Two monks were returning to the monastery in the evening. It had rained and there were puddles of water on the road sides. At one place a beautiful young woman was standing unable to walk across because of a puddle of water. The elder of the two monks went up to her lifted her and left her on the other side of the road, and continued his way to the monastery.
In the evening the younger monk came to the elder monk and said, “Sir, as monks, we cannot touch a woman?” The elder monk answered “yes, brother”. Then the younger monk asked again, “But then sir, how is it that you lifted the woman on the roadside?”
The elder monk smiled at him and told him,” I left her on the other side of the road but you are still carrying her in your mind”.
Kisa Gotami was the wife of a wealthy man of Savatthi in eastern India. She had only one child. When her son was old enough to start running about, he caught a disease and died. Kisa Gotami was deeply saddened. Unable to accept that her son was dead and could not be brought back to life again, she took him in her arms and went about asking for medicines to cure him. Everyone she encountered thought that she had lost her mind. Finally, an old man told her that if there was any one who could help her, it would be the Buddha.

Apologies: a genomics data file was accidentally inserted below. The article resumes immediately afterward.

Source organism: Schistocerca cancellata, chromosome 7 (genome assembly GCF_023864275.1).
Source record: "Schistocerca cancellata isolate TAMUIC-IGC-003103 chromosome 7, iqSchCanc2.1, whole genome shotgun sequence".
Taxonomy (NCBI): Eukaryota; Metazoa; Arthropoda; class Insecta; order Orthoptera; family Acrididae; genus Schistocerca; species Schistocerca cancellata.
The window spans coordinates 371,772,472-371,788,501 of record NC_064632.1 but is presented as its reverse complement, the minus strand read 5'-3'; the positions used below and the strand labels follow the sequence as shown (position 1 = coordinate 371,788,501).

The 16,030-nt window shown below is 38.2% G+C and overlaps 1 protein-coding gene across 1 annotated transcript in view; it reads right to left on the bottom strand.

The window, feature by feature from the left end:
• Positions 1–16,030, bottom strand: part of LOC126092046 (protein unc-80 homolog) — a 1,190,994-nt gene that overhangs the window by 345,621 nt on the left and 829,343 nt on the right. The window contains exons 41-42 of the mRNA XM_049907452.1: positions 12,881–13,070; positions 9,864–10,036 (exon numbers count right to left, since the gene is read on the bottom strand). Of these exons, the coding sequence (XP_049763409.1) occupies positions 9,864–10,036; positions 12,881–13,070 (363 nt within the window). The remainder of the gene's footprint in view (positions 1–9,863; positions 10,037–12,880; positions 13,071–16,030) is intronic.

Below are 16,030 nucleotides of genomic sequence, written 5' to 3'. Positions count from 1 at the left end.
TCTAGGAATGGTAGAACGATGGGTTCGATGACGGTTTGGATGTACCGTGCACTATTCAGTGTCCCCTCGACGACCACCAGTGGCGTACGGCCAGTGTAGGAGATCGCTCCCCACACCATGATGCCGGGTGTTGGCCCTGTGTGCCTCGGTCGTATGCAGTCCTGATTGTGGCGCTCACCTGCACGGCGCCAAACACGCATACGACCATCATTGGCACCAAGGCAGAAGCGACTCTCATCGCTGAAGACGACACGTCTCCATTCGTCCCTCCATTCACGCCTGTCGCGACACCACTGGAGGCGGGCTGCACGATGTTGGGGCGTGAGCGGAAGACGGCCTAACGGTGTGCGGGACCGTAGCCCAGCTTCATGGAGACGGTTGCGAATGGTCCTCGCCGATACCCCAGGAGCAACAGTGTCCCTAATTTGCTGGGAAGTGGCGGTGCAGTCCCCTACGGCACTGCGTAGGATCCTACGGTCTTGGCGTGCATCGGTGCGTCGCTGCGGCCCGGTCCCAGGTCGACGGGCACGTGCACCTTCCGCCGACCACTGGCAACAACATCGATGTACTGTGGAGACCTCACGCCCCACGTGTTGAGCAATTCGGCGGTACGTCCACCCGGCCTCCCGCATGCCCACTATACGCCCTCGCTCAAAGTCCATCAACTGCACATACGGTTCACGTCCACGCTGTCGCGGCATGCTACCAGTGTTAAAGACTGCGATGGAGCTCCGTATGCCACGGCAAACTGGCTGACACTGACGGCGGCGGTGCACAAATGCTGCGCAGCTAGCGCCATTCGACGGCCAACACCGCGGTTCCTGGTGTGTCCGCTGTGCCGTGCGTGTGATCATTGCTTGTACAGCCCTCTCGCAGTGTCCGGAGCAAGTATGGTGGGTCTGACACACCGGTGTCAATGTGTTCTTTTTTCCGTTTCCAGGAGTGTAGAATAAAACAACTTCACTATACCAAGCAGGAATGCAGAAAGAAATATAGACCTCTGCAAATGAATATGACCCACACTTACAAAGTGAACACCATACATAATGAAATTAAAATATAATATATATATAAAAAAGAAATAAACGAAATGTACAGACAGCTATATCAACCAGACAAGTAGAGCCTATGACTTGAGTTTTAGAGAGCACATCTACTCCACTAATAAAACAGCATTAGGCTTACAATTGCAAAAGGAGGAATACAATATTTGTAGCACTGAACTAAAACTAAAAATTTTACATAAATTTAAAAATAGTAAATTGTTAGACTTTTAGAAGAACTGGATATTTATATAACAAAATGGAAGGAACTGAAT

In her distress Kisa Gotami brought the body f her son to the Buddha and asked him for a medicine that would bring back his life. The Buddha answered, “I shall cure him if you can bring me some white mustard seeds from a house where no one had died”. Carrying her dead son, she went from door to door, asking at each house. At each house the reply was always that someone had died there. At last the truth struck her. “No house is free from death”. She laid the body of her child in the wood and returned to the Buddha, who comforted her and preached her the truth. She was awakened and entered the first stage of Arhatship. Eventually she became enlightened.
These are two of the most educative Buddhist stories that I grew up listening to.